The weirdest place in the United States is the Salton Sea. Has to be. If you’ve been there, you’ll know whereof I speak. If not, then I highly recommend the documentary “Plagues and Pleasures of the Salton Sea.” In 73 minutes you will see the beauty, funk, good, bad and ugly of this place. The documentarians captured well the spookiness of the lost and unknown desert sea, as well as its utter beauty.
I visited there once a decade ago but the impression Salton made on me is indelible, and I think of it often. It’s the wildest, weirdest, most important ecological place in the United States that no one knows about.
Plagues and Pleasures of the Salton Sea trailer
The lake was formed accidentally in 1905 when engineers re-routing the Colorado River failed to protect the canal barriers and the entire river poured into an existing salty depression. It took engineers a year and a half to stop the flow, and by then, one of the world’s largest inland seas had been created. The lake was 45 miles long and 20 miles wide, and it stood at 227 feet below sea level. In time, it became 25 percent saltier than the Pacific Ocean as farmer runoff melded into the lake and kept it from evaporating completely.
I traveled across country with my husband at the time in a VW camper and we spent one night by the side of the lake. The air was so clear we could see every jagged crater edge on the moon, the desert before us cast aglow, and the snowcapped Sierra Madres in the distance. It was cool to be able to see desert, water, and snow all at the same time, under such a luminous moon, too, the likes of which I have never seen again. That beauty was offset by the weird vibes we got all night. We nestled down and tried to sleep, but could not. Eventually we just gave up, cranked the motor and booked out of there. The hairs on the back of our necks were standing up, quivering with electricity almost all the way to San Diego.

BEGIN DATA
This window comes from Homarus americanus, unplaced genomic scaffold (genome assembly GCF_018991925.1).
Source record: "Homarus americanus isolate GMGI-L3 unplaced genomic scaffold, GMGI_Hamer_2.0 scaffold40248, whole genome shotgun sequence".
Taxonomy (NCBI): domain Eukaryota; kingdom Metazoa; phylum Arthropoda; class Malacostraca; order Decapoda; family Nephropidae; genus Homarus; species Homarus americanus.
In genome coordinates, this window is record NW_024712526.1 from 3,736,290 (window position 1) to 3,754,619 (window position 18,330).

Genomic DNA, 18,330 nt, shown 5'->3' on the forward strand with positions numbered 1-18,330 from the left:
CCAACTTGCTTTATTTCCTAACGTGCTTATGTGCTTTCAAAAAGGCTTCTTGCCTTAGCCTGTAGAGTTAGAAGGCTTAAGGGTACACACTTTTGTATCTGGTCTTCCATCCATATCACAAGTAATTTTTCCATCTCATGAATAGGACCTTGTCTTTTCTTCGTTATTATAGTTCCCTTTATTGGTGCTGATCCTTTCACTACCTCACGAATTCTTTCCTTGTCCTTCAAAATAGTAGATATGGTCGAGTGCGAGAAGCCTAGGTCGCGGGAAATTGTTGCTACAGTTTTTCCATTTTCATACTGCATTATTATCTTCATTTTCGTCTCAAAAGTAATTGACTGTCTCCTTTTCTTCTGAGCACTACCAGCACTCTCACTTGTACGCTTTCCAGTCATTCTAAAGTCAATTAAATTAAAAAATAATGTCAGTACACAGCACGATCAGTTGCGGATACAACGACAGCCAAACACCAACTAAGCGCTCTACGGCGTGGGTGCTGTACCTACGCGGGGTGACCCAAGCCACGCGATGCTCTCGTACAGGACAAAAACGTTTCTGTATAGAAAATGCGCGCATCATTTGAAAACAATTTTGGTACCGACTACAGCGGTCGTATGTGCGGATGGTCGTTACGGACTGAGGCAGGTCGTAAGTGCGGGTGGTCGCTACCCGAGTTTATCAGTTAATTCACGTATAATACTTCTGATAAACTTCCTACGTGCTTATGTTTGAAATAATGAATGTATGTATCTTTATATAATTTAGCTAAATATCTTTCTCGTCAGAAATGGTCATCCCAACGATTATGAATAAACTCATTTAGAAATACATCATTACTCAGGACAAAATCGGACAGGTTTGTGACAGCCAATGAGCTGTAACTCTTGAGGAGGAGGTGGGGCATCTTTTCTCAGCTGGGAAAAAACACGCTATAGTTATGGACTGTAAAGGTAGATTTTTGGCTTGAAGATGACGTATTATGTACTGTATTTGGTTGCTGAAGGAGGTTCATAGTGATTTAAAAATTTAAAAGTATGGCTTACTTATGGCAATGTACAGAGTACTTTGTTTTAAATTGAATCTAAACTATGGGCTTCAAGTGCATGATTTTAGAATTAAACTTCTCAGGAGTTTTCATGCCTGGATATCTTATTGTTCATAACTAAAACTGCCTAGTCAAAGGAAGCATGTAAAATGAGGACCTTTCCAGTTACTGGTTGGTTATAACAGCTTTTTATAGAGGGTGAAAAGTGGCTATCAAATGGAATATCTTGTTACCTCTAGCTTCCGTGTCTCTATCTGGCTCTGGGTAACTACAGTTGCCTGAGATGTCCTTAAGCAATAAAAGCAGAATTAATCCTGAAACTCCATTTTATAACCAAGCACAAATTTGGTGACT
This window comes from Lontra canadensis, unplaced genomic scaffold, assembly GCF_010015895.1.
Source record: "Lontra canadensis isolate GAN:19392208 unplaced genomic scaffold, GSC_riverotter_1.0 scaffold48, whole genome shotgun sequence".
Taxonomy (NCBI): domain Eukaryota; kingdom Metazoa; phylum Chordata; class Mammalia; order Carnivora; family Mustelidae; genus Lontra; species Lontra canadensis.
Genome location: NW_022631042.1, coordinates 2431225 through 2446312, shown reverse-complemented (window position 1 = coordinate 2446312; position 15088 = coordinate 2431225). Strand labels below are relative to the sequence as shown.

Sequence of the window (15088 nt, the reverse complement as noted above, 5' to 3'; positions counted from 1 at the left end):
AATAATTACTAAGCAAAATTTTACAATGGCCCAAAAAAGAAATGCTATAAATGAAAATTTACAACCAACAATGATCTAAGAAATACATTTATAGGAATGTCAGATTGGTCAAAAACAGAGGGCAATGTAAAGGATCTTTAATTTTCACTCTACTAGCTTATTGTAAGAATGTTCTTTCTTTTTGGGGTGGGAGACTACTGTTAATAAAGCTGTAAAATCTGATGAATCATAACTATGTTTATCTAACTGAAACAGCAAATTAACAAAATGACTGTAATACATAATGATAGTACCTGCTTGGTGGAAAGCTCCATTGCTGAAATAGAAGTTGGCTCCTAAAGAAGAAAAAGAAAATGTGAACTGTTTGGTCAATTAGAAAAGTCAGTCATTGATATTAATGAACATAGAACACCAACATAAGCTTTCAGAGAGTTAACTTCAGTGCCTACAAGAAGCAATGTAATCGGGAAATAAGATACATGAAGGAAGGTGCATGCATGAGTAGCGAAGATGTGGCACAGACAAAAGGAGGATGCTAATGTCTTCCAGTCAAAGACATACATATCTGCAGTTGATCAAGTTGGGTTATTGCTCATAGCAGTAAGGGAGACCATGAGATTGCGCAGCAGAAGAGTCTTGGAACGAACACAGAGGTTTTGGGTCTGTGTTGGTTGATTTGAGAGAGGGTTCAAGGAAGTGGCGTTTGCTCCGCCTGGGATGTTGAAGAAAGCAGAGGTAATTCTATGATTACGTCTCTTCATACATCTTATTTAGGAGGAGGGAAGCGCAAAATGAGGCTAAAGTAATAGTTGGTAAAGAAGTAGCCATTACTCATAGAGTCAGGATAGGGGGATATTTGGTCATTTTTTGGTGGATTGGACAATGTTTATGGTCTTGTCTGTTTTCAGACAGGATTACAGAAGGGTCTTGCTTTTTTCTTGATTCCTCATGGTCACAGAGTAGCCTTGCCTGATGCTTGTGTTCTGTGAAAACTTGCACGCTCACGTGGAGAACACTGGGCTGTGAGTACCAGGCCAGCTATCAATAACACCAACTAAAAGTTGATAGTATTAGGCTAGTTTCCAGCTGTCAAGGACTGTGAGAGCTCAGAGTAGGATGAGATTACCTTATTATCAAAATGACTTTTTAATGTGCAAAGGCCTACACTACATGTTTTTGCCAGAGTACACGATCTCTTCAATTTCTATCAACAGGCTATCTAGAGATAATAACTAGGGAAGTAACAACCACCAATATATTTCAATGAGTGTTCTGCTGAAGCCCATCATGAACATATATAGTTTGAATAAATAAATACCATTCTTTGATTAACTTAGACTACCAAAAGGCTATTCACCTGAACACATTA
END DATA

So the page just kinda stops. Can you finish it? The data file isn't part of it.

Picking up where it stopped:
The documentary is interesting in that it shows the characters who live in the dusty and dying towns around the lake. But the director is never disrespectful of the people, instead, just showing them as who they are and letting us enjoy them and the place that is so offbeat that everyone accommodates all the wierdness. For example, a Christian nudist stands by the side of the road with his sign on the ground saying love and peace and waves to every car that goes by. “I just don’t like clothes,” he says. “And I love God.”
Among the decidedly off-the-beaten-path folks featured in the film are a hard-drinking Hungarian revolutionary with a mouth worse than a seasoned sailor, and the noted outsider artist Leonard Knight, who has been obsessively building, re-building and painting his masterpiece — the towering outdoor installation “Salvation Mountain” — for the past 20 years. Being the only southern inland large body of water in the US-Canada-Mexico migratory route, the Sea is critical for birds and a bird lovers’ paradise.
If you think Provincetown in summer is funky, if you think Burning Man is all that, well, you ain’t seen nothing until you have seen the Salton Sea. Watch the movie, you will enjoy it.
California’s oft-maligned, oddly beautiful and downright weird Salton Sea
(by National Geographic)